With the imminent arrival of over-the-counter cannabidiol (CBD) products, pharmacists will become the new gatekeepers of patient access to certain types of medicinal cannabis products.
Researchers from the Lambert Initiative for Cannabinoid Therapeutics and the Sydney Pharmacy School at the University of Sydney are surveying pharmacists to identify attitudes towards, experiences with and education level on prescription medicinal cannabis and low-dose CBD.
Pharmacists are a vital link in the access to medicinal cannabis products for the Australian community. We want to ensure their professional practice is supported in light of legislative changes affecting low-dose cannabidiol. This survey will form the basis on which tailored education and management strategies can be crafted.
Cannabidiol (CBD) is a non-intoxicating component of the cannabis plant with evidence supporting its use in treating conditions such as epilepsy, anxiety, pain and insomnia.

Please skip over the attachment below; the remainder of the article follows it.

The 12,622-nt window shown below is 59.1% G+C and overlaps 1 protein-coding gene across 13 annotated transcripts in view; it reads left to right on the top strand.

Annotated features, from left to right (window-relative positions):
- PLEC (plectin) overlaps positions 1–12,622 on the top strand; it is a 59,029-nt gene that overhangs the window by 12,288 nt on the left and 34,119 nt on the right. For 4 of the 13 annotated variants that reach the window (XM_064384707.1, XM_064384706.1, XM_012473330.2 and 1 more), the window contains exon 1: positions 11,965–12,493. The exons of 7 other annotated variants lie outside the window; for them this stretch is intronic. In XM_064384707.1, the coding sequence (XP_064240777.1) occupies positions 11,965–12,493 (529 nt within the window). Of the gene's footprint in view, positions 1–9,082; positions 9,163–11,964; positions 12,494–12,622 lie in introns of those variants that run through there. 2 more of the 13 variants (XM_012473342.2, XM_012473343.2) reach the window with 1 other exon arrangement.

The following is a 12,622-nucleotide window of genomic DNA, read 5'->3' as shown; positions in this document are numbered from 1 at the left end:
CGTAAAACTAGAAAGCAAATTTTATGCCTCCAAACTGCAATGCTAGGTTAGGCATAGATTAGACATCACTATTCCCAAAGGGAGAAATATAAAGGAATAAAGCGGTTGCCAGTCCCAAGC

CBD has been approved as a medicine to treat certain rare types of epilepsy in children at high doses. Recently, the Therapeutics Goods Administration allowed low-dose CBD containing products, (up to a maximum of 150 mg/day) to be supplied over-the-counter by a pharmacist, without a prescription.
While the sale of CBD products has been approved, no products have yet been registered for distribution in Australia.
Designed to be completed by pharmacists Australia-wide, the 15 minute online survey will investigate the attitudes and knowledge of pharmacists about medicinal cannabis and CBD products and assess the training needs in this area.
This survey will help us to investigate the understanding and experience of pharmacists with cannabis-based medicines and better identify their needs to help achieve quality use of cannabidiol in the community.
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